Story and photos by Mike Carr
Lots of snow, numerous places to ride, good trails, enjoyable scenery and comfortable lodging perfectly describes Vermont, a rugged and mountainous state that features a fascinating border-to-border trail network plus connections to nearby states.
The Green Mountain National Forest
We set out on a beautiful Monday morning, heading northwest for the Green Mountain National Forest with light snow falling. The trails were wide and well-groomed, winding through rolling, wooded terrain. After just a few miles, I could tell that this was going to be New England riding at its best.
As we approached the Somerset Dam & Reservoir, we encountered two groups of sledders from High Country Tours, which operates out of the famous Mount Snow resort. We paused on the shores of a snow-covered reservoir, taking in the scenic view before resuming our journey.
The trails in the national forest were wide, unplowed roads that were groomed to perfection. The riding was smooth and quick as we cruised over the undulating terrain and around large, sweeping curves. The most memorable segment was along a power line right of way en route to Woodford that featured some roller coaster hills and thrills.
After lunch, we headed south on our return trip, cruising past the Whitington Reservoir, where the trail ran along the base of a huge earthen dam before climbing a steep hill and heading back into the forest. The twisting trail took us up and down, making for a fun and challenging ride through the woods. Along the way we passed a huge, solitary boulder just off the trail that seemed totally out of place, most likely deposited there by a glacier long ago.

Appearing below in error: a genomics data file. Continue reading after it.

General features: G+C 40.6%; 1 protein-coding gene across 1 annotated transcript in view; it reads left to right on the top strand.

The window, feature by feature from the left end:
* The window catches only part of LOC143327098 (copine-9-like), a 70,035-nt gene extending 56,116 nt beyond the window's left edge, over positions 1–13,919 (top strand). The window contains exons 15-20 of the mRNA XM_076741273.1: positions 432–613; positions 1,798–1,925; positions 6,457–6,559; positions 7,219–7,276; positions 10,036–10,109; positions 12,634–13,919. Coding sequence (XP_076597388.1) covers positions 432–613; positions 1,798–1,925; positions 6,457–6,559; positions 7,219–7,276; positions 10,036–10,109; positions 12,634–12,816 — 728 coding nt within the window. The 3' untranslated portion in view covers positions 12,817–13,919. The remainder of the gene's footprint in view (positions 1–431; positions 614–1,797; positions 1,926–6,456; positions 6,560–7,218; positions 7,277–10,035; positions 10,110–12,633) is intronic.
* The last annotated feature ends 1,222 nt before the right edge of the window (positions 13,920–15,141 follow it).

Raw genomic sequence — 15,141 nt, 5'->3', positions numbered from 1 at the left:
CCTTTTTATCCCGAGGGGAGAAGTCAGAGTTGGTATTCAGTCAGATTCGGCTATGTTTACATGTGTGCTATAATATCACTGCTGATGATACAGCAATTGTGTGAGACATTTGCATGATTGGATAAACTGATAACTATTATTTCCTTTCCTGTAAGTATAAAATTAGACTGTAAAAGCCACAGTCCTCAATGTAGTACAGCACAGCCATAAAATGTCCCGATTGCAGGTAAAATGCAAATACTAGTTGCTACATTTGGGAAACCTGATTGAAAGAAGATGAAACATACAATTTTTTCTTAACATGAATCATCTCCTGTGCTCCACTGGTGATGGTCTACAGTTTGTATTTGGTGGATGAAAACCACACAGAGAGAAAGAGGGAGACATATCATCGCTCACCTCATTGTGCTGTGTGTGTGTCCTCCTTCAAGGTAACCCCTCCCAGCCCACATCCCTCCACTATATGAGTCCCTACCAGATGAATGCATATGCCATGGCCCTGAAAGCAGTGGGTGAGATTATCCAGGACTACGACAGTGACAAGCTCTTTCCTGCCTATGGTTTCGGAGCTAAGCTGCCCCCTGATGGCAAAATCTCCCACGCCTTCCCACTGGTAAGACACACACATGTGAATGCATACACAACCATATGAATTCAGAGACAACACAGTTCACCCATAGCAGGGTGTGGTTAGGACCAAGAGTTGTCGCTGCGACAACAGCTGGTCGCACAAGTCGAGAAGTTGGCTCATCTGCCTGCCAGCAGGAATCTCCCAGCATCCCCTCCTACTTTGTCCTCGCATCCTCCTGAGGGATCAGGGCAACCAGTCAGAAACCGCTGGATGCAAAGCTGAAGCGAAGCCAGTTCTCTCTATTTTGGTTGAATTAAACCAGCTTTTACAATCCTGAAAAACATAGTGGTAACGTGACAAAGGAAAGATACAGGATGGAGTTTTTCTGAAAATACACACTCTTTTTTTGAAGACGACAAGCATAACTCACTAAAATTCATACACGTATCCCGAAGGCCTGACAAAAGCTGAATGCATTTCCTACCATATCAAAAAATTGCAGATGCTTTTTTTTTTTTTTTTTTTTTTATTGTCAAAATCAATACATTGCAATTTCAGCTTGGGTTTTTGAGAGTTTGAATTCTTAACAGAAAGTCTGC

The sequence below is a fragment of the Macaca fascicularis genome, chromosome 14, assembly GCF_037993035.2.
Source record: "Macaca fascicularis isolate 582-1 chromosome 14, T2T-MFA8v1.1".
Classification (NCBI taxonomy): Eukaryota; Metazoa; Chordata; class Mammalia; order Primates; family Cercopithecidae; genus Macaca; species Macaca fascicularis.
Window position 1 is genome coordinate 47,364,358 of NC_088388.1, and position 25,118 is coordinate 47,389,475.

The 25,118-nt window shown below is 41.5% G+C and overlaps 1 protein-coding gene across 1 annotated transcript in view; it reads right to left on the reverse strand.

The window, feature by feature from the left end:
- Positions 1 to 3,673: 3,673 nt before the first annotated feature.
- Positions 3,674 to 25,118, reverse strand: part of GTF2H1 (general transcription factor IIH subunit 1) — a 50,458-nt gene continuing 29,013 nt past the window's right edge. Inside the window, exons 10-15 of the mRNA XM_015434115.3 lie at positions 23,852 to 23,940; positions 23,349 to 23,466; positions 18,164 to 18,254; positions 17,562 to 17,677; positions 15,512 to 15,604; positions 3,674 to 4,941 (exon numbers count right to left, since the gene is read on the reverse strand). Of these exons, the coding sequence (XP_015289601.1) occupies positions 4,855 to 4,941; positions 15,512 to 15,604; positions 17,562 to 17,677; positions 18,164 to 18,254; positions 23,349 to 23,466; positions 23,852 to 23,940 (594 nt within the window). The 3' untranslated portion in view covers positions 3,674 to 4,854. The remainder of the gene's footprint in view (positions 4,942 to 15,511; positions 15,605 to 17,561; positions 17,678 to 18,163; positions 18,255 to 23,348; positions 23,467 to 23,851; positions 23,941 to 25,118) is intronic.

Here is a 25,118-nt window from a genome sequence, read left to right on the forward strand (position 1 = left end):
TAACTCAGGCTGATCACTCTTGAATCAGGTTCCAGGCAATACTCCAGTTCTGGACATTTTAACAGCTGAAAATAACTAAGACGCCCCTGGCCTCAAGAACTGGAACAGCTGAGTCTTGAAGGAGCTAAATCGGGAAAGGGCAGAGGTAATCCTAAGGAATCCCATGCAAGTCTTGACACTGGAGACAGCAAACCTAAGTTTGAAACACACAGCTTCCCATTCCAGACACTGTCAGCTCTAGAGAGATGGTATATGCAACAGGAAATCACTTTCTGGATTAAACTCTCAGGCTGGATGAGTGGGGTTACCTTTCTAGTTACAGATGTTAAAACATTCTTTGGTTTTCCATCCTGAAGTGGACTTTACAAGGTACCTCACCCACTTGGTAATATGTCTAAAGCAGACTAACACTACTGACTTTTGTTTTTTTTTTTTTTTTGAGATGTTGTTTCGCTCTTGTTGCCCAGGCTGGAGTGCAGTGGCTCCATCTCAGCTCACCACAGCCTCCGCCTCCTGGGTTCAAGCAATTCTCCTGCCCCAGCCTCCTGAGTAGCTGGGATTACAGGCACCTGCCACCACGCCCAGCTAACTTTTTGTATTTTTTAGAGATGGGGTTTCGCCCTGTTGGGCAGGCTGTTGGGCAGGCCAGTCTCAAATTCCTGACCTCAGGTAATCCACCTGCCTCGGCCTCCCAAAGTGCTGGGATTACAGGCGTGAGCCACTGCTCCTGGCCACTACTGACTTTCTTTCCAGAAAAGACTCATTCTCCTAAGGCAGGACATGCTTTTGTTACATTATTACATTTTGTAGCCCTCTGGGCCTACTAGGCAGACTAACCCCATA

Continuing our loop, we crossed Lake Sadawga and Gates Pond, then climbed Hogback Mountain, site of a former ski area. Atop the mountain, we paused to enjoy the scenic view southward toward distant Massachusetts before continuing on the final leg back to West Dover. At one trail junction, we stopped to chat with a father and son who had just seen a moose on the trail, but unfortunately it was gone before we could see it.
To ride in Vermont, you must possess a valid snowmobile registration from any state, as well as a Trail Maintenance Assessment (TMA) permit, which is offered in conjunction with a local club membership.
For more information on snowmobiling in the Green Mountain State, visit the Vermont Association of Snow Travelers web site at vtvast.org. For club and trail information, call the Deerfield Valley Stump Jumpers at 802/464-0042 or visit its web site at dvsj.com.
– Vermont has 4,750 miles of marked, groomed and maintained snowmobile trails.
– Vermont has the highest per-capita dairy cow population in the country.
– Mount Mansfield is the state’s highest point, at 4,395 feet.